I have a braided-stainless front brake line. Runs from the M/C to the bracket and hard line behind the left fork leg. I eliminated the hard line at the lower triple clamp. Line length is about 30" with a male fitting on each end.
Thank you Danno that is what I was hoping to hear! I think I found one from Norville that will work. Is this the correct one?

http://www.norvilmotorcycle.co.uk/069167SS.htm


EDIT: Actually I think we are talking about different things. It looks like I need a male fitting at the M/C and a female fitting at the lower fitting. I want to put a braided line that runs from the M/C straight to the lower fitting (so that it connects through the lower fork area into the line with the spring-like guard aroud it.) Does that make sense to anyone?
 
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Good practice tries to keep the flexible lines to a minimum and uses rigid wherever there is no movement. That said, you're fairly safe with braided stainless but you will need to make sure that it won't chafe or trap anywhere.

Are you just intending to replace the top line and the rigid section between the clamps or to go direct to the caliper ?

If you have the standard caliper then the Mk111 rather needs the rigid section running between fork slider and mudguard bracket as there simply isn't room to take a hose through.

These fittings are all UNF so you're in the right country to source the braided hose. Best thing is to order up the nipples and a slightly longer length of hose plus a supply of olives. The hose is inexpensive and easy to cut to length. Provided a new olive is used, the connectors can be re-used.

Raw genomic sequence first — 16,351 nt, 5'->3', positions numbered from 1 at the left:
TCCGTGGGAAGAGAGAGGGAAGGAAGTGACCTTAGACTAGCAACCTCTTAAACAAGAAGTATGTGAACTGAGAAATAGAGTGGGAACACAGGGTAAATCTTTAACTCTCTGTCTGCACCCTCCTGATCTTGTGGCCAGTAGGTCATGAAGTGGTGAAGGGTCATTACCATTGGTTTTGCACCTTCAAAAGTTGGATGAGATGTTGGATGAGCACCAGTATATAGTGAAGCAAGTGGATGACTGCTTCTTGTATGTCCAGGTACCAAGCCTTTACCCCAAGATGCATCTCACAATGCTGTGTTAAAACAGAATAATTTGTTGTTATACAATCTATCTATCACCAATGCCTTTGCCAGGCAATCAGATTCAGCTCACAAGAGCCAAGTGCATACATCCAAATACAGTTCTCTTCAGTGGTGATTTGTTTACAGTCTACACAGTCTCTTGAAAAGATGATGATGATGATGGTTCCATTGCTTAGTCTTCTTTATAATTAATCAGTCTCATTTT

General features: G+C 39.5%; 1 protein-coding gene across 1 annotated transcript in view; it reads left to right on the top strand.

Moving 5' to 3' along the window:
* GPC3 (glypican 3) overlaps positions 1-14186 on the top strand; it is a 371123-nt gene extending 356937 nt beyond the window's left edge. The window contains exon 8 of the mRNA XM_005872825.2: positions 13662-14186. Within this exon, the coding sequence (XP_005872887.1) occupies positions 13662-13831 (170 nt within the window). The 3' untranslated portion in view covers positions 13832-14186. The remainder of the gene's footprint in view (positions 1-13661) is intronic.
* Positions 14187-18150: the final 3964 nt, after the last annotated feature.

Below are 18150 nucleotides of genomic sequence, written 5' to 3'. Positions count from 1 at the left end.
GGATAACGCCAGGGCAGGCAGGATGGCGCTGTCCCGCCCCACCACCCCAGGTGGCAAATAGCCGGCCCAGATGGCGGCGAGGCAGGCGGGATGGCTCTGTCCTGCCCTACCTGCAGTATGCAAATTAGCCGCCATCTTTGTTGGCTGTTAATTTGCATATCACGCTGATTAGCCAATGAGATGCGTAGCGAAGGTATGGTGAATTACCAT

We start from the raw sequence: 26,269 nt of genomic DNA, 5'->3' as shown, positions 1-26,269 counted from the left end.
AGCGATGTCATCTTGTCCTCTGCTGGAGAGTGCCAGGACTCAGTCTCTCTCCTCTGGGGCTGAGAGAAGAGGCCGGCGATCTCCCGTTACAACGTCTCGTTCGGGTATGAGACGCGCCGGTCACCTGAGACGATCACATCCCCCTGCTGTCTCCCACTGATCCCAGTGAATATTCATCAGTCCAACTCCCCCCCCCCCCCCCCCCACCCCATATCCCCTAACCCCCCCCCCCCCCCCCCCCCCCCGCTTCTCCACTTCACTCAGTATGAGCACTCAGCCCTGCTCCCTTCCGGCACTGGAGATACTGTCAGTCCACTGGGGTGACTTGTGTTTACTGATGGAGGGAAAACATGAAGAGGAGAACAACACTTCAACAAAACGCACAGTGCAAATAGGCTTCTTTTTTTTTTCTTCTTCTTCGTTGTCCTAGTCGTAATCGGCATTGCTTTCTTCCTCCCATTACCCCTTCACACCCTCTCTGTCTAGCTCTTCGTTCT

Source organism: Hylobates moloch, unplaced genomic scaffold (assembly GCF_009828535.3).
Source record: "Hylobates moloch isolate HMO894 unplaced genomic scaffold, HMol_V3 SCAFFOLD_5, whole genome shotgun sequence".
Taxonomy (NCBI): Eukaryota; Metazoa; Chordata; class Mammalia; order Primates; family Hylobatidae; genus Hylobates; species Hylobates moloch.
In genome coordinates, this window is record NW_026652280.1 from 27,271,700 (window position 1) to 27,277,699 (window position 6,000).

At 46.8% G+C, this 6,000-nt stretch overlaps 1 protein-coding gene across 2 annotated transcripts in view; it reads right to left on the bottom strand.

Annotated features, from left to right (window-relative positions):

Any supplier of braided line for moderns should be able to supply UNF fittings as well.

Edit - Just read yours !

There's no problem in using a through-coupling in the lower yoke (tree) but obviously the cost increases as the connectors are the expensive part. While you're at it, you really ought to replace the old rubber hose below as well. If you make it yourself, you can re-use the plastic protector (or something similar such as the spiral protector designed for the stainless hose).
 
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Captain B said:
Danno said:
I have a braided-stainless front brake line. Runs from the M/C to the bracket and hard line behind the left fork leg. I eliminated the hard line at the lower triple clamp. Line length is about 30" with a male fitting on each end.
Thank you Danno that is what I was hoping to hear! I think I found one from Norville that will work. Is this the correct one?

http://www.norvilmotorcycle.co.uk/069167SS.htm


EDIT: Actually I think we are talking about different things. It looks like I need a male fitting at the M/C and a female fitting at the lower fitting. I want to put a braided line that runs from the M/C straight to the lower fitting (so that it connects through the lower fork area into the line with the spring-like guard aroud it.) Does that make sense to anyone?
The fitting shown on the left on the Norvil site (minus t.he red compression nut) is what I have on bth ends. Not sure what they hae on the other end, but it looks similar on both ends and they have extra fitings screwed on.
 

L.A.B.